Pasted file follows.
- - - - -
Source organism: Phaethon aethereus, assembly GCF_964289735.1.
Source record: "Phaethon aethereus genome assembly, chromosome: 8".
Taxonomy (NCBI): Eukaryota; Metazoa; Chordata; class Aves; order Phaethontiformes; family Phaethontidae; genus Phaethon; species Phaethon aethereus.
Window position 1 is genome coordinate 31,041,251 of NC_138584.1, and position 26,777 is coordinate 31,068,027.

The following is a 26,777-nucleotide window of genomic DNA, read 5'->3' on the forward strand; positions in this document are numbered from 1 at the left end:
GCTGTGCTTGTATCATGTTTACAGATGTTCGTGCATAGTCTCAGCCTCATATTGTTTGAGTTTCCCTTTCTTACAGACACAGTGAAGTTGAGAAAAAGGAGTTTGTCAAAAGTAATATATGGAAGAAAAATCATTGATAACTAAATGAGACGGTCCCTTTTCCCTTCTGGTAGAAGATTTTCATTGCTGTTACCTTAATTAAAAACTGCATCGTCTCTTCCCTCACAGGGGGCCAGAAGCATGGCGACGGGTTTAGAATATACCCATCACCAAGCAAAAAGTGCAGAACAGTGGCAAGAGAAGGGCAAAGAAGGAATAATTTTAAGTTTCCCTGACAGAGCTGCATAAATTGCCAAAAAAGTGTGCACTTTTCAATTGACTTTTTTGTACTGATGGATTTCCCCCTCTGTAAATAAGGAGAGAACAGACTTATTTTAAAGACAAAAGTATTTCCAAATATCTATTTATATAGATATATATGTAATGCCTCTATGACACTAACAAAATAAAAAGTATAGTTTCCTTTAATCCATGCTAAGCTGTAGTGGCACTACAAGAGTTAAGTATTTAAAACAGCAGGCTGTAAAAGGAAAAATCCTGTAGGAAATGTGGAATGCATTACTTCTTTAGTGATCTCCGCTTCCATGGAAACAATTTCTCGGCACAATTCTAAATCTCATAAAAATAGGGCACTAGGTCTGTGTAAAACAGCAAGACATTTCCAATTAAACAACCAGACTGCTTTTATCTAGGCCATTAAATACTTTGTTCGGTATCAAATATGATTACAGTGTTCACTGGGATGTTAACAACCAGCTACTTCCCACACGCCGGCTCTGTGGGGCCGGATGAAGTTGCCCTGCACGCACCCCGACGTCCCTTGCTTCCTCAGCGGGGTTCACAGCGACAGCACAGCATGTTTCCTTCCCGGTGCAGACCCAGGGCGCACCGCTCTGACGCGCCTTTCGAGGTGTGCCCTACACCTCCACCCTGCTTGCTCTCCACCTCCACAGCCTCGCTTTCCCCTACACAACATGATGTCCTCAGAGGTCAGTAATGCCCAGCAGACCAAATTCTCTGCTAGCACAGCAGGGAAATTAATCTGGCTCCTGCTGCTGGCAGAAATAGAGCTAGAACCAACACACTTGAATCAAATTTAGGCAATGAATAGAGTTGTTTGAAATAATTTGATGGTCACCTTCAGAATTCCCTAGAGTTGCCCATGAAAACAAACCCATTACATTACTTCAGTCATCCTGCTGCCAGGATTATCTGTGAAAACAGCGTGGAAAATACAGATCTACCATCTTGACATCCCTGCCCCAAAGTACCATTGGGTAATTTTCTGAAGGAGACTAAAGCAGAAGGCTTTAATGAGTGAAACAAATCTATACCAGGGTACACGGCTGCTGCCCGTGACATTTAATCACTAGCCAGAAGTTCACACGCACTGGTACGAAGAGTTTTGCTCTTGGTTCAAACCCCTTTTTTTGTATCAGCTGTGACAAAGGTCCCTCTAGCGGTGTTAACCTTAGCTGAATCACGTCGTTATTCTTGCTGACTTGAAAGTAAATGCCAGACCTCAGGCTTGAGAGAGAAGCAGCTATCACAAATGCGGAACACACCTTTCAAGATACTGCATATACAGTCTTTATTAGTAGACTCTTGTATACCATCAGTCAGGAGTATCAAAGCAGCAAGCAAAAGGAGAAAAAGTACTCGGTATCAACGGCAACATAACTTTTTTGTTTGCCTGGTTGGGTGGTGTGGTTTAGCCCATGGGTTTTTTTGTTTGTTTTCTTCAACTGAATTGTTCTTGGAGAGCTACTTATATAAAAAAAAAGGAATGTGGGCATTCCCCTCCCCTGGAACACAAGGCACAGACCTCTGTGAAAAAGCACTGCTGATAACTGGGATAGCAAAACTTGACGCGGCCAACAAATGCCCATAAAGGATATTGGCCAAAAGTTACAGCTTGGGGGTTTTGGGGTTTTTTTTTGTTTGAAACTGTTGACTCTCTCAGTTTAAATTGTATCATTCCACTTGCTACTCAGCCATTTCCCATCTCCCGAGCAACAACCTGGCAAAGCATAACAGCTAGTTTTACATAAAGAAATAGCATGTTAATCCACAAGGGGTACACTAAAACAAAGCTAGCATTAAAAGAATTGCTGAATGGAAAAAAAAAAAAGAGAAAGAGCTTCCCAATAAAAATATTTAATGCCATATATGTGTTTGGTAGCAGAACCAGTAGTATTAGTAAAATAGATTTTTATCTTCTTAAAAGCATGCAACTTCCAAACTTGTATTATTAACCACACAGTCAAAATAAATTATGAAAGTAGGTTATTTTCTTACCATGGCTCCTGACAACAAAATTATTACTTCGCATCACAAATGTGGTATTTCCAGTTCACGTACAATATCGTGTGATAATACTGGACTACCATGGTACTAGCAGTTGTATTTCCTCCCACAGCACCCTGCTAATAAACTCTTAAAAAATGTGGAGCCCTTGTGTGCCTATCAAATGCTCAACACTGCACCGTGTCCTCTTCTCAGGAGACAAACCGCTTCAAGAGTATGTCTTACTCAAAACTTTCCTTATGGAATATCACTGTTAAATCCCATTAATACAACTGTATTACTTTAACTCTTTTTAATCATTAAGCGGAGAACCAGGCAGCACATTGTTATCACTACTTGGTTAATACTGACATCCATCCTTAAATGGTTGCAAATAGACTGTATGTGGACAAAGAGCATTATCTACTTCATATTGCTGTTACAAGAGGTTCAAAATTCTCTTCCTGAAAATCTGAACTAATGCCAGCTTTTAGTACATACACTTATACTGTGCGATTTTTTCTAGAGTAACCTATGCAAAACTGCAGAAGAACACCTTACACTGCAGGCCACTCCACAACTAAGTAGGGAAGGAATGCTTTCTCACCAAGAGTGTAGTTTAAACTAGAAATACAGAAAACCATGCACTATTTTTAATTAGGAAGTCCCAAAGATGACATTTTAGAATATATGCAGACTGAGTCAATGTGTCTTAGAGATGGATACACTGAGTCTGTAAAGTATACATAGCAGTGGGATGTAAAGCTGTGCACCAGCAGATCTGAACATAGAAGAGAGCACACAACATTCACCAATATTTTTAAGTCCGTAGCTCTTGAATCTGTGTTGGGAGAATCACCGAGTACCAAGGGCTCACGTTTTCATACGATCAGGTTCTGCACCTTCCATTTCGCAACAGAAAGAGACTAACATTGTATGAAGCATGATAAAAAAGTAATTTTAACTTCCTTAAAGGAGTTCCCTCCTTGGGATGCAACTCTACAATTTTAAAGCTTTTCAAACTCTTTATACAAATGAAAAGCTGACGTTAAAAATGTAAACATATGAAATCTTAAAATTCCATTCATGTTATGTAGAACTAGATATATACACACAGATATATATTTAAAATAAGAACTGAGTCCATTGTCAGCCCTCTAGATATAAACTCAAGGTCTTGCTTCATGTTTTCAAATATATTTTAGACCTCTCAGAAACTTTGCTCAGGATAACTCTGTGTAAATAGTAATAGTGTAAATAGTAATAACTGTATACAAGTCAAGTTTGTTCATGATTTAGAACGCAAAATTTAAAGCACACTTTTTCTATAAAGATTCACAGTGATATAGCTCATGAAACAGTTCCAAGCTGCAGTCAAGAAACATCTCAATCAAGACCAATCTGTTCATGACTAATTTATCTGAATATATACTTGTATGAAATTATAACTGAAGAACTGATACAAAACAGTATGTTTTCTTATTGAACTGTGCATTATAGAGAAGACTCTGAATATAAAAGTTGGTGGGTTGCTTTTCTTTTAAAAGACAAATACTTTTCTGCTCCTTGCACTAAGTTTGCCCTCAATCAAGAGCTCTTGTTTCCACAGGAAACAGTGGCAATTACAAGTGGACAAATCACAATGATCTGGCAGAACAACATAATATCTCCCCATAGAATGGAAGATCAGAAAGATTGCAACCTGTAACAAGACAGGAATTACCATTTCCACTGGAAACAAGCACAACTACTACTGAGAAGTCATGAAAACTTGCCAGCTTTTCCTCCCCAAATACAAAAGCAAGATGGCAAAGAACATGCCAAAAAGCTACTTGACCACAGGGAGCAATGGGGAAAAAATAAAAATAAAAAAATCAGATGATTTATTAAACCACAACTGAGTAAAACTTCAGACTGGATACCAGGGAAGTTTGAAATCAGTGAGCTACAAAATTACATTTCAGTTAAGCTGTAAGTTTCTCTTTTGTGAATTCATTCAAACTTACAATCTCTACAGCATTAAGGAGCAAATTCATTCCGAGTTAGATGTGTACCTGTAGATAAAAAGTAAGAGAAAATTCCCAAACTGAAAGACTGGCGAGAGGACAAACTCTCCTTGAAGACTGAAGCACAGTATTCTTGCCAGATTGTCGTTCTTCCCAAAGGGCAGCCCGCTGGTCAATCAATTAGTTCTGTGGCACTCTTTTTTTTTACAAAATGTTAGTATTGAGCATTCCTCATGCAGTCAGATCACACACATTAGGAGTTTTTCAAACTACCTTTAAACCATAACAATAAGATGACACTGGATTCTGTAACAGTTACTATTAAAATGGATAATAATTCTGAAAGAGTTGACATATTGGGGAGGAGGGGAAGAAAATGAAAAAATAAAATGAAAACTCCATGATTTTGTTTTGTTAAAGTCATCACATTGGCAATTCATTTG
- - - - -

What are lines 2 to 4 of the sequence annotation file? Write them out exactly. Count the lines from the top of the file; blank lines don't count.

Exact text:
Source record: "Phaethon aethereus genome assembly, chromosome: 8".
Taxonomy (NCBI): Eukaryota; Metazoa; Chordata; class Aves; order Phaethontiformes; family Phaethontidae; genus Phaethon; species Phaethon aethereus.
Window position 1 is genome coordinate 31,041,251 of NC_138584.1, and position 26,777 is coordinate 31,068,027.